Productive VS Code - Lesson #6

31 Best VS Code Extensions for Web Development

31 Best VS Code Extensions for Web Development

VS Code has been out a while now and has accumulated a massive amount of great extensions. Finding the best extensions can be tough so I've put together a list of the tried and true extensions. These best extensions are segmented into some important sections and they lean a little bit to JavaScript development since that's what I primarily code in.

I also made a video on my personal VS Code setup:

These best VS Code extensions are separated into:

  • Snippet Extensions
  • Tools Extensions
  • Linters and Formatters Extensions
  • Visual Extensions
  • IntelliSense Extensions
  • GitHub Extensions
  • Random Extensions

Let's explore the best VS Code extensions.

This extensions comes with a multitude of helpful JavaScript extensions. The one I use the most is clg to add in a quick console.log().

View on the VS Code Marketplace

I use console.log() a lot and this extension makes it a quick shortcut to add a console.log() to VS Code. Highlight the variable that you want to log and activate this extension through the command palette.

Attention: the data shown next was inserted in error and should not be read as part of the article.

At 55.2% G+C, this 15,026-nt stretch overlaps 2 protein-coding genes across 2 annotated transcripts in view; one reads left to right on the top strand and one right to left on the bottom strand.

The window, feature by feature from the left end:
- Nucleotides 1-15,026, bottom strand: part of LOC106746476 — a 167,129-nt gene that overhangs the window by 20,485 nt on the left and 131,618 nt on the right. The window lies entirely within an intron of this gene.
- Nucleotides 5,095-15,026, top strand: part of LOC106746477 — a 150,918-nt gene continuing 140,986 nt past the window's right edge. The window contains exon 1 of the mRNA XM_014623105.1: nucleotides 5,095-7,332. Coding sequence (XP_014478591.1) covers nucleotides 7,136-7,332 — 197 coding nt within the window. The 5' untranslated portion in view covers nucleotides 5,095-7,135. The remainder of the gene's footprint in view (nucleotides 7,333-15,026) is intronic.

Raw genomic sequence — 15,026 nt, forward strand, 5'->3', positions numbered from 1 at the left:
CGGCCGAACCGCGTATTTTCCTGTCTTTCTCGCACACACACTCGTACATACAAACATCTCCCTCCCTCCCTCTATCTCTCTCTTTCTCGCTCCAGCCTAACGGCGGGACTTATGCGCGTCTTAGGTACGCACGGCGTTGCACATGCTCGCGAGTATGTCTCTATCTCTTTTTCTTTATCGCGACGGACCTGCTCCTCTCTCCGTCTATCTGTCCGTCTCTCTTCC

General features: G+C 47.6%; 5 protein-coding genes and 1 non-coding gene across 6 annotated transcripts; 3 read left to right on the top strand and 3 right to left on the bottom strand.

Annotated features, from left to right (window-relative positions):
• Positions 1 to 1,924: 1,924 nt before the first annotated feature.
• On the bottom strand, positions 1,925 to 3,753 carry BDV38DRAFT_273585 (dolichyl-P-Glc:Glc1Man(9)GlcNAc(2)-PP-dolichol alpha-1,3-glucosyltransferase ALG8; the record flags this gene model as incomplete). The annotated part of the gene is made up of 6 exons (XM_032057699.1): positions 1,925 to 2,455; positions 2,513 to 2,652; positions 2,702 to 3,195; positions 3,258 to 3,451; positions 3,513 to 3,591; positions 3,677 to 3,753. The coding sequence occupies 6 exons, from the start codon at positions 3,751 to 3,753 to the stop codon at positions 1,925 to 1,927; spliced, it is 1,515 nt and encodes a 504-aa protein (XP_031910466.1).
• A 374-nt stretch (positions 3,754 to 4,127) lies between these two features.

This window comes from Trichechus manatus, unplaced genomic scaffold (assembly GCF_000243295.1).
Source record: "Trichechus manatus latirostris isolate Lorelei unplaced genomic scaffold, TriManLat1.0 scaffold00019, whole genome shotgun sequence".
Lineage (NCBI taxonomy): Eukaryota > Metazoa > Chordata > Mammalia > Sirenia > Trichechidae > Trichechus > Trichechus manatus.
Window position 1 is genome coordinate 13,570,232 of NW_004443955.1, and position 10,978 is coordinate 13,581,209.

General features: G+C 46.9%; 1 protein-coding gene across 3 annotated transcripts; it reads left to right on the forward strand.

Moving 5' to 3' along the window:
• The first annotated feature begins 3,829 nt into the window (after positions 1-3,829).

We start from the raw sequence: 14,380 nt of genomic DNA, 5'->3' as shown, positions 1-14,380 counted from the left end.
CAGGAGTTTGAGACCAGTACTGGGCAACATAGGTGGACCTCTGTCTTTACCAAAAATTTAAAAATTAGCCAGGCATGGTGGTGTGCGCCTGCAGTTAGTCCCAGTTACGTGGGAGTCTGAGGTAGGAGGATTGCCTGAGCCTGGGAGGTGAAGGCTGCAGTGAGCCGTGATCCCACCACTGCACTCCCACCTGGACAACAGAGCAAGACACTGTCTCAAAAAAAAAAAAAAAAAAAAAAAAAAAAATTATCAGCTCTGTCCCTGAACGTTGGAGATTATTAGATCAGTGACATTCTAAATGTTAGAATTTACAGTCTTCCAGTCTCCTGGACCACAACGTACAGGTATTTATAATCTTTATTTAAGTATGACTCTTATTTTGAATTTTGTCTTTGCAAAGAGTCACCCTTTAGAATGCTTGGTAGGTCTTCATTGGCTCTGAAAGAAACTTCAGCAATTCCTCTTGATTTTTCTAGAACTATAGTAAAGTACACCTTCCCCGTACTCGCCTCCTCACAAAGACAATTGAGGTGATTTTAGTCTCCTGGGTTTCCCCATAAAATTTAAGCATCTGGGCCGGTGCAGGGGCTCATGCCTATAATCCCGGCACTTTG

View on the VS Code Marketplace

2. Turbo Console Log

GitHub Copilot is the AI pair programmer that excels at providing hints at which code snippets you may want to use. It's like being able to search StackOverflow right inside of VS Code.

Some of the time, it gives some outrageous snippets. This is due to it being backed by AI. But when it works (and it often works well), it is magical.

View on the VS Code Marketplace

Live server is an extension that allows us to run a local server with live reload features to develop on our sites. Since I usually work in React or Next, those come with their own development servers. I will use Live Server usually when working with HTML sites.